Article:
New Labour has made great play of its shiny new schools, hospitals and transport projects. But, reports Paul Gosling, this great building programme is about to come to a grinding halt as capital spending is expected to halve over the next four years
On the surface, there are positive signs for public sector capital projects. Two major Private Finance Initiative projects – the widening of London’s M25 orbital motorway and the Greater Manchester Waste Management scheme – have been signed off. And Treasury guidance that many PFI projects can still be treated as off-balance sheet will make it easier for departments to gain approval for schemes.
But this is a very superficial analysis. The M25 and Greater Manchester schemes might be exceptional cases, with other PFI projects remaining stalled. In any case, PFI projects comprise only 10%–12% of total government investment. The statistic that matters is in the chancellor’s April Budget. It shows that capital expenditure is scheduled to halve from £44bn in the 2009/10 financial year to a mere £22bn four years later. It is true that £44bn (representing 3.1% of gross domestic product) is a historically high figure and the forecast for the following year (£36bn or 2.5% of GDP) is still above average. However, from then on it looks bleak – public bodies face a collapse in capital spending.
Net investment is expected to be £29bn in 2011/12, £26bn in 2012/13 and then £22bn (1.3% of GDP) in 2013/14. This is a consistent decline and one that was not even hinted at in the Pre-Budget Report five months earlier. It is not simply that capital budgets will be cut so severely that only essential schemes go forward. Revenue budgets will also be squeezed for many years ahead, leaving little room to commit revenue funds to support new PFI and public-private partnership schemes.
The Budget Red Book makes great play of the capital projects that the government has completed over the past five years – including 140 new schools, 61 major hospital schemes, 229,000 new affordable homes and the West Coast Mainline upgrade.
Similar success stories will be a lot harder to find in the next five years. The public sector will have difficulty coming up with capital projects that will get approved, and concerns about this go beyond the public sector. Before the Budget, the CBI business group called for a minimum of 2.25% of GDP to be spent on infrastructure.
And David Gavaghan, chief executive of the Strategic Investment Board – which oversees infrastructure investment in Northern Ireland – argues that even this would be far too little. Quoting the Organisation for Economic Co-operation and Development in his support, he says: ‘There is a fairly well established rule of thumb that in a developed economy, if a country wants to remain competitive, it needs to invest on average 5% of its GDP on its civic infrastructure.’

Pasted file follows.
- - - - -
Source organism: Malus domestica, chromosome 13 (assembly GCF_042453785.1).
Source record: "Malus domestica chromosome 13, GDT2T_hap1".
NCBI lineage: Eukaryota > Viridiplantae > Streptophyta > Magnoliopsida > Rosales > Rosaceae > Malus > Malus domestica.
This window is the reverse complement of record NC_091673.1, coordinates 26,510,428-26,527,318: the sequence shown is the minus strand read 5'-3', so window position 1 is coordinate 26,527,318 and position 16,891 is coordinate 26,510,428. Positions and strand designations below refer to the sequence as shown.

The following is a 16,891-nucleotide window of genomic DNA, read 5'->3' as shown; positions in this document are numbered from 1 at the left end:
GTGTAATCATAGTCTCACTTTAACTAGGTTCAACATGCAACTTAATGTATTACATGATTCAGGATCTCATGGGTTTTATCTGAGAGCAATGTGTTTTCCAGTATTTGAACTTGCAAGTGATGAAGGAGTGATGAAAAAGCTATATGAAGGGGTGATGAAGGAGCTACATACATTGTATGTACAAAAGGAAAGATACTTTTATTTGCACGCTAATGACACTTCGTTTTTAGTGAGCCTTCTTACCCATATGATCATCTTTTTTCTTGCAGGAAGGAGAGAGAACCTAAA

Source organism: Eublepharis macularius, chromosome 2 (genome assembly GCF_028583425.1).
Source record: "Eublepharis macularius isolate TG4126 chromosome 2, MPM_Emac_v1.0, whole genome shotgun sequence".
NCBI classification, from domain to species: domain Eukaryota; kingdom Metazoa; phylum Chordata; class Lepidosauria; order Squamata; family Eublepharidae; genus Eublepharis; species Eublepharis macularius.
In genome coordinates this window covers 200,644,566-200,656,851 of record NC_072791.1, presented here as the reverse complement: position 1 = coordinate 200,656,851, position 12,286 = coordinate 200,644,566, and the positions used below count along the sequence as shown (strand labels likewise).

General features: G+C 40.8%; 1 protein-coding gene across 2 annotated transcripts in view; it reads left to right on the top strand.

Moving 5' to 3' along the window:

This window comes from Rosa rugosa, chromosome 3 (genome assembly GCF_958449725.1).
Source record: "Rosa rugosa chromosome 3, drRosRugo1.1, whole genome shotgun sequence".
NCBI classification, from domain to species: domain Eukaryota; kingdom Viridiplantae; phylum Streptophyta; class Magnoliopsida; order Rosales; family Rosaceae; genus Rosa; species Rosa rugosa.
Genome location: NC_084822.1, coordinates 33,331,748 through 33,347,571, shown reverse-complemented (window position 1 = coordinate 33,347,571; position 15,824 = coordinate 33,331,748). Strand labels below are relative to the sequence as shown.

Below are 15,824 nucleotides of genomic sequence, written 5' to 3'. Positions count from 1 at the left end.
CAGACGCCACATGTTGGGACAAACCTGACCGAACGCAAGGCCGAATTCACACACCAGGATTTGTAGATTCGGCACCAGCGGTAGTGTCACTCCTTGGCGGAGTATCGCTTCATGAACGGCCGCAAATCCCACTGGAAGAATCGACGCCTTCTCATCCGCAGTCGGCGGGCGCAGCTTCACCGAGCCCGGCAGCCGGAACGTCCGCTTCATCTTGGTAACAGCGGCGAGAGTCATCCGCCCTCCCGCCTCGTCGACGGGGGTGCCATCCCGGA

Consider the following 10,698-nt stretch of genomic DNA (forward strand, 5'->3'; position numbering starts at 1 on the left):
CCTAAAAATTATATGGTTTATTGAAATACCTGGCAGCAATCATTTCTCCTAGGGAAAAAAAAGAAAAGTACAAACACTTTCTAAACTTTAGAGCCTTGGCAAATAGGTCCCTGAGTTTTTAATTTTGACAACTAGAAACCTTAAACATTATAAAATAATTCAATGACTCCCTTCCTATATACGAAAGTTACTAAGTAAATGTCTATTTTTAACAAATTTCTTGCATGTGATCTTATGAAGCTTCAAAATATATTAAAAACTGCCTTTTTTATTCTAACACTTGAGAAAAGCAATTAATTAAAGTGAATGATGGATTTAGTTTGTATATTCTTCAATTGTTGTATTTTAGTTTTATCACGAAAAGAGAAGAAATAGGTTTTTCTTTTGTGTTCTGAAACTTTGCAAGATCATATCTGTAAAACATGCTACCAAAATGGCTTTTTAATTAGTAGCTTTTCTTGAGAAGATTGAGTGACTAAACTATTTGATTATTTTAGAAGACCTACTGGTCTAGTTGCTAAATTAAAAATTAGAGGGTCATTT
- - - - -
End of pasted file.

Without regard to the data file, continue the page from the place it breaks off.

Nor is there much scope for shifting spending from capital to revenue budgets to support infrastructure renewal through the PFI and PPPs. Glenn Stone, global head of project finance at consultancy Grant Thornton, says: ‘My view is that within 12 months there will be huge reductions in departmental budgets. And my concern is that with PPPs there is inevitably an affordability problem.’
This perspective is widely shared – to the extent that some experts believe that the PFI/PPP industry in the UK is about to shrink severely. To suggest it will disappear might be an overstatement, but the focus will inevitably move to other markets – the emerging economies and some parts of Europe. In place of PFI/PPP, private sector partners will increasingly look to different structures of joint ventures with public bodies, based around outsourcing and new sources of revenue generation.
PFI/PPP projects that do proceed will have to go through a much tougher approval process. ‘Poor quality projects are going to disappear,’ suggests Stone. ‘Bad schemes should not be funded. They probably were.’
There is a widespread view that lending to PFI and PPP schemes will not return to previous levels. This analysis appears to be shared even by Partnerships UK – the public-private partnership promoting these schemes. Stone says it is projecting fewer PPPs coming to market this year than last year, which itself was substantially down from previous years.
‘Major banks are not in the market,’ says Stone. ‘And they are probably not coming back for the foreseeable future.’ He believes that increasingly – not just in the UK, but across Europe – the European Investment Bank will have to prop up PPPs, with banks lending to the EIB while reducing new direct exposure to projects.
Nick Prior, a partner in Deloitte’s government and infrastructure team, believes that market conditions remain difficult. ‘One ought not to be too influenced by the M25 and Greater Manchester Waste PFI deals closing at this time as a reference for any change in government’s attitude to the PFI – because they have been going on for a long time and they were finally pushed over the line,’ he says.
‘What is more indicative of the government’s renewed commitment to the PFI is two particular things. One is Tifu – the Treasury’s Infrastructure Finance Unit [which is able to fund PFI schemes directly] – and secondly the renewed confirmation of the accounting treatment, which does demonstrate that the PFI remains a favoured procurement solution.’
Prior points out that despite the pressures on revenue budgets, extending procurement over 25 years remains easier to achieve than the one-off hit taken by traditional procurement of capital items.
There must be capital spending cuts, but where they will fall is unknown. Gemma Tetlow, senior research economist at the Institute for Fiscal Studies, says: ‘At the moment, we haven’t got any plans, we haven’t seen any aspirations from government. It is not clear where [the cuts] are going to come from.’ She suggests that logically some of the largest capital budgets – such as housing, transport and school building – are the most vulnerable.